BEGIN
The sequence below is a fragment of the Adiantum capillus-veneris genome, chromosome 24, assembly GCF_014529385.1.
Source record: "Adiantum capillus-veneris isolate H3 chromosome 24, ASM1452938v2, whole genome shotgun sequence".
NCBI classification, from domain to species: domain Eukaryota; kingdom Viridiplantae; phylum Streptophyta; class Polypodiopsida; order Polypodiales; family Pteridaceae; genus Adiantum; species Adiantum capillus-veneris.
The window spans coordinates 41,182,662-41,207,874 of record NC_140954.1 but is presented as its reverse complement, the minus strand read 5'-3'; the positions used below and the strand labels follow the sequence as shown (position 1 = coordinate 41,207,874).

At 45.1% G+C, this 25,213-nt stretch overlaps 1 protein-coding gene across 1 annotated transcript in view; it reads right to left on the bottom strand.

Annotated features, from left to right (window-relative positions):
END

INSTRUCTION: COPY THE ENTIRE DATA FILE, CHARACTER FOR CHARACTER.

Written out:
The sequence below is a fragment of the Adiantum capillus-veneris genome, chromosome 24, assembly GCF_014529385.1.
Source record: "Adiantum capillus-veneris isolate H3 chromosome 24, ASM1452938v2, whole genome shotgun sequence".
NCBI classification, from domain to species: domain Eukaryota; kingdom Viridiplantae; phylum Streptophyta; class Polypodiopsida; order Polypodiales; family Pteridaceae; genus Adiantum; species Adiantum capillus-veneris.
The window spans coordinates 41,182,662-41,207,874 of record NC_140954.1 but is presented as its reverse complement, the minus strand read 5'-3'; the positions used below and the strand labels follow the sequence as shown (position 1 = coordinate 41,207,874).

At 45.1% G+C, this 25,213-nt stretch overlaps 1 protein-coding gene across 1 annotated transcript in view; it reads right to left on the bottom strand.

Annotated features, from left to right (window-relative positions):